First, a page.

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Thursday, August 28, 2008

Housing Recession Just Builds

Supply Grew in July to a Record 11.2 Months of Inventory; That Is Trouble for Publicly Traded Sellers of New Homes

With each economic release related to the state of the housing market comes the hope that this one, finally, will prove that the residential real-estate market is on the way to recovery.

But disappointment has been the overriding influence for those trading home-building stocks, which have made several attempts to rebound from devastating losses over the past three years, only to resume the previous downtrend.

Sales of existing homes rose 3.1% in July, compared with the June rate of sales, but the National Association of Realtors also said that housing supply grew once again, to a record 11.2 months of supply on the market. That is trouble for publicly traded sellers of new homes, which have been aggressively reducing inventory in an attempt to get ahead of the housing recession.

The SPDR S&P Home Builders exchange-traded fund, which tracks a basket of builders, is down 2% on the year, having put together a strong recovery since mid-July, when it was down 23% on the year. That's a better performance than the Standard & Poor's 500-stock index, down 12% on the year, but this ETF fell 48% in 2007, and the underlying stocks are still trying to regain their footing.

Analysts at UBS are skeptical, saying they don't expect a recovery in housing until mid-2009, which could damp interest in furthering this rally. "Limited near-term positive catalysts will lead to continued volatility in the stocks over next 2-3 months," they wrote.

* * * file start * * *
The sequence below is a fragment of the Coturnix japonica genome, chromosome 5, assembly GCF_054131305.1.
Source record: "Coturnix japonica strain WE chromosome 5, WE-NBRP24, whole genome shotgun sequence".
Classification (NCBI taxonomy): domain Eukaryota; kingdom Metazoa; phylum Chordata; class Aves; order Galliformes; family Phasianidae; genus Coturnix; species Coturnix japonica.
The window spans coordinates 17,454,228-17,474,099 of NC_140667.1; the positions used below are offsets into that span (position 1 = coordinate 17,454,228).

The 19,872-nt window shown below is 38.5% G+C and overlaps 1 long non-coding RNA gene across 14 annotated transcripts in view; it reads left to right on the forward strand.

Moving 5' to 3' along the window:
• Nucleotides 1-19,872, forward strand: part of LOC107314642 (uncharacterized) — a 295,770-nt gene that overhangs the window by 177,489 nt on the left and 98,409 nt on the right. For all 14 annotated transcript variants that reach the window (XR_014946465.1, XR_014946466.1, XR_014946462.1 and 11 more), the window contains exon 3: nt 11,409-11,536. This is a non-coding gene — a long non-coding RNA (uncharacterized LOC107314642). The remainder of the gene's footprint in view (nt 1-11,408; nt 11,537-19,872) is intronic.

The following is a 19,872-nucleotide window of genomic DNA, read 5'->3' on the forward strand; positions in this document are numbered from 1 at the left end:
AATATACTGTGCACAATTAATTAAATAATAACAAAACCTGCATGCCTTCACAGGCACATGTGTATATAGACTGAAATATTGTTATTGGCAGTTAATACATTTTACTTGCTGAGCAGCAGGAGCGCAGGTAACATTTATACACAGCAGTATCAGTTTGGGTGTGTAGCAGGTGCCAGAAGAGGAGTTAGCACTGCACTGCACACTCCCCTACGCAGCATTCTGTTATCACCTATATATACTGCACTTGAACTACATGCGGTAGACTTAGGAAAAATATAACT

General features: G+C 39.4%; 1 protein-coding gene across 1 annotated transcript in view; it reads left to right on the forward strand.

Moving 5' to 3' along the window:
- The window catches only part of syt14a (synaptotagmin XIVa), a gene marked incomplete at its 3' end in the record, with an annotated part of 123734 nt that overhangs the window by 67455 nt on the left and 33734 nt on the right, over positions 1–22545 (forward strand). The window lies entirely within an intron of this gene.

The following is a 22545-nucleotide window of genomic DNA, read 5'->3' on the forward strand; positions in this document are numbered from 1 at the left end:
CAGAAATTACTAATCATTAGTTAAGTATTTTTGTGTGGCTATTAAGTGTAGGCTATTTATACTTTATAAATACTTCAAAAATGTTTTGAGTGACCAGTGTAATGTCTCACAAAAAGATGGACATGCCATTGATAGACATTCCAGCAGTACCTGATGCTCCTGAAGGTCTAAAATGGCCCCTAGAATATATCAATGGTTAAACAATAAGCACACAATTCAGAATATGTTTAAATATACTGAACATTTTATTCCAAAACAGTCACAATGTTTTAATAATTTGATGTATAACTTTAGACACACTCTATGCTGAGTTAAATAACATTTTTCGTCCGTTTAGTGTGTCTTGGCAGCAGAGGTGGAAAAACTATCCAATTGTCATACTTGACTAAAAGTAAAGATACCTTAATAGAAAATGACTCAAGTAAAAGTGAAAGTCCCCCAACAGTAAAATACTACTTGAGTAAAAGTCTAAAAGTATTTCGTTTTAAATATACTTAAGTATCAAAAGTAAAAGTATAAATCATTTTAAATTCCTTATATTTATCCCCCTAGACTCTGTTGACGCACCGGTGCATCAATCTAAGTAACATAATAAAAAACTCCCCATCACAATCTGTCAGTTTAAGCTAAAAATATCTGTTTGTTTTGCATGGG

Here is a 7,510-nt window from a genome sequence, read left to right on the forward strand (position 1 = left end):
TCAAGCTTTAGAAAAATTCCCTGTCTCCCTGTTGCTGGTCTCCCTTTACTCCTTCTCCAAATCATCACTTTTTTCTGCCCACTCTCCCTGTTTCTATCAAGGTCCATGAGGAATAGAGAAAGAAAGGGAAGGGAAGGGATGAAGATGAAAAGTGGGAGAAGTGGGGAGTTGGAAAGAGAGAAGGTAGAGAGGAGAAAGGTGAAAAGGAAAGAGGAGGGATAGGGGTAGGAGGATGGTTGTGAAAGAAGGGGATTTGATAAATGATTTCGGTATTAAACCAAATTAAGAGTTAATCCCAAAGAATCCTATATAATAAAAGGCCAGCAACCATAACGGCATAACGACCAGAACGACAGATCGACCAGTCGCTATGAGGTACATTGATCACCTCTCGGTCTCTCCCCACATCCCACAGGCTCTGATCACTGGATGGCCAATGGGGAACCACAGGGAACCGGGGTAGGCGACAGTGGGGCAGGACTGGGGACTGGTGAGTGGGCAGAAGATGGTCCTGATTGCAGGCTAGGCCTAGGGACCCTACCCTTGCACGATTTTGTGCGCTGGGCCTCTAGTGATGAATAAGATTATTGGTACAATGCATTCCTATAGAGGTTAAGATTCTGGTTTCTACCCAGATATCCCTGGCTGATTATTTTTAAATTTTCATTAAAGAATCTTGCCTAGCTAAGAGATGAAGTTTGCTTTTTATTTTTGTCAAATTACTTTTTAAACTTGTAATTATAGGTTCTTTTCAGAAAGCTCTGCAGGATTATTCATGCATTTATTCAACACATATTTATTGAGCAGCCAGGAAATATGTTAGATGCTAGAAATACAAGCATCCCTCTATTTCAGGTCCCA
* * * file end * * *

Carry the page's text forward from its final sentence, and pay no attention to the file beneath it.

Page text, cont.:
Monday's home-sales news wasn't greeted warmly by investors in builders; the SPDR S&P Home Builders fund fell 74 cents, or 3.9%, to $18.25. Len Blum, managing director at investment bank Westwood Capital, says housing isn't likely to turn around until the supply overhang is eliminated, mortgages are more readily available again, and it becomes cheaper to buy versus renting a home. The firm still expects a 10.8% decline in home prices when compared with July 2008 levels.

UBS says the builders that have concentrated on "proactively" reducing land positions are better-positioned for the recovery, whenever it happens. Those include Toll Brothers, Ryland Group and Centex. Shares of those stocks have been mixed on the year; Toll has gained a bit more than 14% on the year, Ryland is down 18%, and Centex is down nearly 39%.

By: David Gaffen
Wall Street Journal; August 26, 2008